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Dirty Girl's Tool Glossary

BELT SANDER: An electric sanding tool commonly used to convert minor touchup jobs into major refinishing jobs. Also useful for flinging small parts out of sight and far under nearby benches and tables.

CRAFTSMAN 1/2 x 24-INCH SCREWDRIVER: A portable pry bar that inexplicably has an accurately machined screwdriver tip on the end opposite the handle.

DRILL PRESS: A tall upright machine useful for suddenly snatching flat metal bar stock out of your hands so that it clears off nearby bench surfaces and flings you across the room.

ELECTRIC HAND DRILL: Normally used for spinning pop rivets in their holes until you die of old age, or carving squiggly marks around the point at which you were hoping a hole would form.

E-Z OUT BOLT AND STUD EXTRACTOR: A tool ten times harder than any known drill bit that snaps neatly off in bolt holes thereby saving the time and expense, or even the possibility, of any future repair.

FIRST AID KIT: No fooling, every shop with even a single tool on this list should have one! Tetanus shots are a good idea too.

HACKSAW: One of a family of cutting tools built on the Ouija board principle. It transforms human energy into a crooked, unpredictable motion, and the more you attempt to influence its course, the more dismal your future becomes.

HAMMER: Originally employed as a weapon of war, the hammer nowadays is used as a divining rod to locate the most expensive parts adjacent the object you are trying to hit. Except for use as a divining rod, hammers should be restricted to use in the carpentry shop exclusively for putting nails into wood. If you use a hammer on your motorcycle the Society for the Prevention of Abuse of Motorcycles (SPAM) will come to scold you, and maybe take away your hammer. A mallet may be necessary in certain circumstances, a chipping hammer if you're arc welding, a pining hammer if you're hand fabricating parts, by never, ever a carpentry hammer.

IMPERIAL SOCKETS: Once used for working on older British and American cars and motorcycles, they are now used mainly for impersonating that 14 mm or ?? socket you've been searching for the last 45 minutes.

OXYACETYLENE TORCH: Used almost entirely for lighting various flammable objects in your shop on fire. Also handy for igniting the grease inside the wheel hub you want the bearing race out of.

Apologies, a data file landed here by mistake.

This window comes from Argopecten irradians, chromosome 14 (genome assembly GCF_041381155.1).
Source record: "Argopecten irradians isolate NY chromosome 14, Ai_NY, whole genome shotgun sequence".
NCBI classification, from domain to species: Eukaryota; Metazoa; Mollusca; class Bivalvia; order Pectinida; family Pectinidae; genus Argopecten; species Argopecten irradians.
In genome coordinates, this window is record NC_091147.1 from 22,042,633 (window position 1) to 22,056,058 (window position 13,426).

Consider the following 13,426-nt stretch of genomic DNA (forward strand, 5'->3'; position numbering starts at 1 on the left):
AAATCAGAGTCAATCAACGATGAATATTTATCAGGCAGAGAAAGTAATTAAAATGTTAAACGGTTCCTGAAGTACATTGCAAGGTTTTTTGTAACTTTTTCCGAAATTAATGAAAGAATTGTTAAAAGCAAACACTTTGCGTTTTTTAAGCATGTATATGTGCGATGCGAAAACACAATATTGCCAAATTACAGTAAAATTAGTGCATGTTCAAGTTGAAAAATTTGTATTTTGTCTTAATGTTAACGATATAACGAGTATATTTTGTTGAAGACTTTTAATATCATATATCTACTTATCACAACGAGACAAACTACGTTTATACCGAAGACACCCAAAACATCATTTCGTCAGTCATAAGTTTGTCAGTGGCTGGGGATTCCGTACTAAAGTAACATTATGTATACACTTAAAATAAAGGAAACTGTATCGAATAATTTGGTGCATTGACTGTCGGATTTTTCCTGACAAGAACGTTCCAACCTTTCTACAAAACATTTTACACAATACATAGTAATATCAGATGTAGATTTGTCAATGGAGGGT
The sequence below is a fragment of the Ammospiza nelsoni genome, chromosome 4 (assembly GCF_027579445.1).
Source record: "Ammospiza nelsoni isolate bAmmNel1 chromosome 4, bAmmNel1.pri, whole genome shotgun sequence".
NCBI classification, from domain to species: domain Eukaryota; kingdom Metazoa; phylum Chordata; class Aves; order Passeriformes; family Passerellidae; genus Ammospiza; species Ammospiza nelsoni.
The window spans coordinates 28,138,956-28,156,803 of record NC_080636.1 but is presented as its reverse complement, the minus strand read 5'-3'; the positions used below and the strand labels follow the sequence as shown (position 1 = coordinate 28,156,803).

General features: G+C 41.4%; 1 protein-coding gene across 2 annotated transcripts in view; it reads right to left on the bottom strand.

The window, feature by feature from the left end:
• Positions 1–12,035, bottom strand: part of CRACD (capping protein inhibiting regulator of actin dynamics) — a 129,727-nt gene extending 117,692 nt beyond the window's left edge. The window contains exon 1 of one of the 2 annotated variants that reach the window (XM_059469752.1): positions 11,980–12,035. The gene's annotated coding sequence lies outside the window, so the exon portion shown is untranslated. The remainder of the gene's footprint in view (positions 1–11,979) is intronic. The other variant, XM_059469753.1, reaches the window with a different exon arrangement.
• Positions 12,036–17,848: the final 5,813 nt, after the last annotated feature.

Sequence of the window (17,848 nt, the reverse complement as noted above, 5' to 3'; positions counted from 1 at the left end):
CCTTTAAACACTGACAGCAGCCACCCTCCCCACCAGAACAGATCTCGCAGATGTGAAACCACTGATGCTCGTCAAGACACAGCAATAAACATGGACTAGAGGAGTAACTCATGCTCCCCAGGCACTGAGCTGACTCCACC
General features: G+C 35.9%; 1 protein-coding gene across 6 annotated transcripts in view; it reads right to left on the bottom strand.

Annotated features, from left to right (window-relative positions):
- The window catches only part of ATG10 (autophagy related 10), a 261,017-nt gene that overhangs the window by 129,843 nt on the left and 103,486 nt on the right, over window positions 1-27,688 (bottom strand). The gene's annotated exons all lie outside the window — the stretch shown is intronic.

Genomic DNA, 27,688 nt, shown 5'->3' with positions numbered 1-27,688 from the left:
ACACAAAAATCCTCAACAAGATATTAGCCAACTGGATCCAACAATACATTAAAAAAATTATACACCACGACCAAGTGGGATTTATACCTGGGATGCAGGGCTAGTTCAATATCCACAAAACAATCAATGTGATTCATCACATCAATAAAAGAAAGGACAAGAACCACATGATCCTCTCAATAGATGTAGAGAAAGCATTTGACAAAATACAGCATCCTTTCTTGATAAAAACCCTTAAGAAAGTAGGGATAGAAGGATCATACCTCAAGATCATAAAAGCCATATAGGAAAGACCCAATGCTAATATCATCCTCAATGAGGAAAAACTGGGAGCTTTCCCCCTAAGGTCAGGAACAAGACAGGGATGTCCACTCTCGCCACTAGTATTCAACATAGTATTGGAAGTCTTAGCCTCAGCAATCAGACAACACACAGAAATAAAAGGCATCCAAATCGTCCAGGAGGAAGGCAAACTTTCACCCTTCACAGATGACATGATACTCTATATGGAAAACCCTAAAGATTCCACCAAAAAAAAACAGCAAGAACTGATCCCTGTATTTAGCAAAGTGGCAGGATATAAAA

PHILLIPS SCREWDRIVER: a nearly useless tool normally used to stab the vacuum seals under lids; although it can also be used, as the name implies, to strip out Phillips screw heads. Phillips screws should be replaced with other fittings anyway, if you can get them out.

PLIERS: Used to render bolt-heads unrecognizable as well as unusable. Sometimes pliers are also used in the creation of blood-blisters; see SAFETY WIRE PLIERS for a superior alternative.

SAFETY WIRE PLIERS: The hand tool of choice for the creation of blood blisters, because the locking mechanism defeats your natural tendency to let go when it starts to hurt. (see PLIERS) Safety wire pliers have many other uses including the tearing of bolt heads in a way that can't be accomplished with basic pliers. Safety wire pliers are also used to mangle and tangle expensive stainless steel wire into burr like forms that adhere to your clothing then randomly perform acupuncture. If you've cut your safety wire long enough, the pieces will be large enough to remove without tweezers.

STRAIGHT SCREWDRIVER: A tool for opening paint cans. Sometimes used to convert common slotted screws into non-removable screws.

TABLE SAW: A large stationary power tool commonly used to launch substantial projectiles for the purpose of testing wall integrity.

TROUBLE LIGHT: Giving off more heat than light, yet assumed to be a source of vitamin D, which is not otherwise found in shops except while welding. Health benefits aside, its main purpose is to consume 40-watt light bulbs at a fearsome rate. More often dark than light, its name is somewhat misleading.

TWEEZERS: A necessary part of the shop first-aid-kit, the tool of choice for removing wire wheel wires, tiny pieces of safety wire (see above for proper useage), steel machining shreds and chips, and anything else you find embedded in your skin at the end of the day (wash first).

VISE-GRIPS: Generally used after pliers to completely round off bolt heads. They are sometimes seen tacked on to decorate welding projects.

WELDING GLOVES: Heavy duty leather gloves, crafted exclusively for giants, and mainly used to prevent anything approaching normal dexterity in your hands. Recommended for medicating cats.

WIRE WHEEL: Cleans paint and rust of parts while making them excessively hot. Also removes fingerprints and hard-earned calluses from fingers in about the time it takes you to say, "Yeeoowww".

XXXIT TOOL: Any handy tool that you grab and throw across the garage while yelling "XXXIT" at the top of your lungs. It is also, almost certainly, the tool that you will want next. The frequency with which you use your XXXIT will give you an indication of wether you should consider anger management classes, meditation or yoga as part of your race season preparations.




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